Help: Long-Range Point Of Interest Sensors
If you look under the engineering room's status display of a ship equipped with a long-range travel system, you will see its long-range point of interest sensors listed. These are the systems which can detect nebulae, star systems, and other unusual sites as you travel.
These sensors work by continuously analyzing the space through which the ship is traveling. If the computer decides an area is anomalous or otherwise may be of interest, it adds a designation to the target and pings the crew. How reliably a ship can identify these areas depends on its sensor class. Its sensor class also determines the range at which it can detect things, though this is also affected by model, aftermarket upgrades, and other considerations.
There are five sensor classes:
Standard: These detect all potential points of interest at the standard range.
Warship-Grade: These sensors are optimized for close-in, fast-moving targets, and tend to be worse at locating points of interest while exploring, detecting fewer and at shorter ranges.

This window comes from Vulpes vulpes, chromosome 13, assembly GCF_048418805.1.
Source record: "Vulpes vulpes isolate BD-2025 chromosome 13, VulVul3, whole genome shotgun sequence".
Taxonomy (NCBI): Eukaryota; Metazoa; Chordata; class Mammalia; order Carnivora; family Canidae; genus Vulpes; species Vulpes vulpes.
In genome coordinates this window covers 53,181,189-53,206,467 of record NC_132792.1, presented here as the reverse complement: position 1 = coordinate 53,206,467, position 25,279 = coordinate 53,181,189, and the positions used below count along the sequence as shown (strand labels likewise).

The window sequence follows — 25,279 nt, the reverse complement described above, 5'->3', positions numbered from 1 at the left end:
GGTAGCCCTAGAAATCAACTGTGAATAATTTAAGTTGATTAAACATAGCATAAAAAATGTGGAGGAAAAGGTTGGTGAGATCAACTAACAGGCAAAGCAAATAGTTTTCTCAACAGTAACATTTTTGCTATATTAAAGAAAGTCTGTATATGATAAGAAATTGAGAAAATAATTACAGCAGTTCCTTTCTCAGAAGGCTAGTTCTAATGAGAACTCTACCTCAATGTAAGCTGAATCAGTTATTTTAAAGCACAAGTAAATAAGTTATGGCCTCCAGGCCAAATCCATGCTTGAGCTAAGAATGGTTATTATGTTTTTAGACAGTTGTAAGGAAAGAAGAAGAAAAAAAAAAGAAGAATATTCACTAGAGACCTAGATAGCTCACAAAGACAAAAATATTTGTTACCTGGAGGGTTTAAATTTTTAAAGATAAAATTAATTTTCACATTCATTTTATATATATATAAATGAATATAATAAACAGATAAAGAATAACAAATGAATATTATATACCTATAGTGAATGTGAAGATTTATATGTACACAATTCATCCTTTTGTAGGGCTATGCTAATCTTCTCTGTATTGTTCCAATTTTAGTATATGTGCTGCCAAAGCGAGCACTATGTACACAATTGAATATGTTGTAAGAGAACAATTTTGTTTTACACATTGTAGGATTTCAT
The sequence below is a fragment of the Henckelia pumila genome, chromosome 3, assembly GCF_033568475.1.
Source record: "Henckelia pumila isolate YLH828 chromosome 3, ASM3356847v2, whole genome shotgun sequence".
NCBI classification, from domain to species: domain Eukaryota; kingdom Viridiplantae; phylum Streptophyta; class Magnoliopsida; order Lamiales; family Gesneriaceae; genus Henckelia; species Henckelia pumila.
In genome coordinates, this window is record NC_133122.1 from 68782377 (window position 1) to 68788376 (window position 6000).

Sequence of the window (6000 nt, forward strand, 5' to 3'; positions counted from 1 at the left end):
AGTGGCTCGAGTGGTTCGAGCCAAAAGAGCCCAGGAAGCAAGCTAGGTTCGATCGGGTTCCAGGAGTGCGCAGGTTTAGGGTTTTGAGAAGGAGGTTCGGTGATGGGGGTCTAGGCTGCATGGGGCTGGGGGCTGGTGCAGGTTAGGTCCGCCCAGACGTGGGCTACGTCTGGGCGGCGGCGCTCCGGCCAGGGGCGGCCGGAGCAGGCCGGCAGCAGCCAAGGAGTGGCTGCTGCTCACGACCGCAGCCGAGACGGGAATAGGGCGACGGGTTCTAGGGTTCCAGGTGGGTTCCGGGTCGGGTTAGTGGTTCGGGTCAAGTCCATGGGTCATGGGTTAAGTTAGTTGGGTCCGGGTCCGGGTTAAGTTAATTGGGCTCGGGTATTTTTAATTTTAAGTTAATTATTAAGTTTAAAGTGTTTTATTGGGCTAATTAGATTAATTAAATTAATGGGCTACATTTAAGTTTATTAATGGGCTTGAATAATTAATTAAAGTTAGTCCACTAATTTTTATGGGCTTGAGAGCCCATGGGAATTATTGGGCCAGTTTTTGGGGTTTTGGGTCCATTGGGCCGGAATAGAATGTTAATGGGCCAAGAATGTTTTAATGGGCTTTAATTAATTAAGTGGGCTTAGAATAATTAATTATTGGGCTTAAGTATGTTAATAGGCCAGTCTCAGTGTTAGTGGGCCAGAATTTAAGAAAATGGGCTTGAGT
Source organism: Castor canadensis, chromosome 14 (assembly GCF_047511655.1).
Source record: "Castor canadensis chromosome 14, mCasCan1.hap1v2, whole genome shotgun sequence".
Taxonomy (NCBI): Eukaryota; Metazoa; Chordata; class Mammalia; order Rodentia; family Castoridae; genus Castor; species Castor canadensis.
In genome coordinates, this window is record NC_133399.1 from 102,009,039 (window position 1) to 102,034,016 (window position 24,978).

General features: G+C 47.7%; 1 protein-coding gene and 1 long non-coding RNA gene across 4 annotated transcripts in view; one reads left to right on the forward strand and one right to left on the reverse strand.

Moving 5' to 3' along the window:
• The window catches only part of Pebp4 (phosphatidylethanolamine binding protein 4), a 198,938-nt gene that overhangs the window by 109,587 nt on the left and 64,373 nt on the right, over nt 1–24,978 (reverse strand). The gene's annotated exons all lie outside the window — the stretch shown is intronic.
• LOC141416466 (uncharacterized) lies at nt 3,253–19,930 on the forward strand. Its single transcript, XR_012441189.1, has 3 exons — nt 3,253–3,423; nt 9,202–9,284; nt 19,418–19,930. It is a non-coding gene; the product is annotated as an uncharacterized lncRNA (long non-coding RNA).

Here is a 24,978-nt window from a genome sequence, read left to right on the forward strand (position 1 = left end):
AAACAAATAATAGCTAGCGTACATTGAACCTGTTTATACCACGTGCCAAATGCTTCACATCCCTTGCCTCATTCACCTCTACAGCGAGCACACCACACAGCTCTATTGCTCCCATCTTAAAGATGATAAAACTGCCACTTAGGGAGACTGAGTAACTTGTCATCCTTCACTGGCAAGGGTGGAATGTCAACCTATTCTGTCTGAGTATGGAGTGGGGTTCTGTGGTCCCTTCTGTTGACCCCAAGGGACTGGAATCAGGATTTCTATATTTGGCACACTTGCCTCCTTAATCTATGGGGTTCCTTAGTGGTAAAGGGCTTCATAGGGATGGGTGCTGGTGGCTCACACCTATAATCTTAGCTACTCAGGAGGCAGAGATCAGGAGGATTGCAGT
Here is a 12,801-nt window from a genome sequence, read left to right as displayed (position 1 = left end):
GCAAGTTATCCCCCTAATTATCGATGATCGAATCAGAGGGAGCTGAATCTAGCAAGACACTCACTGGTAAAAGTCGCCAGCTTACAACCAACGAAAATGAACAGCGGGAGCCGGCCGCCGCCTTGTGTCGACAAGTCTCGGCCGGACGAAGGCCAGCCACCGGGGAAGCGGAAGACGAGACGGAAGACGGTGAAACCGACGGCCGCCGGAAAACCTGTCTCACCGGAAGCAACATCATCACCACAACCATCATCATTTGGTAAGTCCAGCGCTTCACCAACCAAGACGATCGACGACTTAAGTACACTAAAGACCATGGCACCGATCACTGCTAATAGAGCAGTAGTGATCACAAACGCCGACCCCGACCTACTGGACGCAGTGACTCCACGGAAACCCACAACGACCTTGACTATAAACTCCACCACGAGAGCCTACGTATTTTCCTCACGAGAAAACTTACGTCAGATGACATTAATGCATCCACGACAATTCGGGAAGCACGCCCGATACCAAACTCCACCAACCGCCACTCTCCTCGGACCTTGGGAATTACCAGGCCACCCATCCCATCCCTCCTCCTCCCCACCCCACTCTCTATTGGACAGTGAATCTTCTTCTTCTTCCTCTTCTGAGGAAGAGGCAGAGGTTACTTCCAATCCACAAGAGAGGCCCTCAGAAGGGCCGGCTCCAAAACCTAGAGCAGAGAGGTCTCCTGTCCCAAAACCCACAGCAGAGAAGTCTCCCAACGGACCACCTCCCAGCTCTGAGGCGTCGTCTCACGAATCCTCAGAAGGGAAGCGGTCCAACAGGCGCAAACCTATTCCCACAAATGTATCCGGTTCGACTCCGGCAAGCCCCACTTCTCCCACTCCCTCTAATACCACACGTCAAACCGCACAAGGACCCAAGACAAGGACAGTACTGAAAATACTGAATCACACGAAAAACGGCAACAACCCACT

Exploration-Grade: These sensors are above-average at detecting new areas and detect at an extended range.
Expedition-Grade: Like exploration-grade, but a further step up.
Utility-Grade: A standard detection range, but these ships are optimized for specific niches and dedicate no time toward analyzing anomalous areas. If they detect anything at all, it is likely to be only large debris clouds in the forms of nebulae, Opik-Oort signatures, and the like.
Your sensors are also given a percentage rating, where 100% represents a standard unmodified example model of its sensor class.
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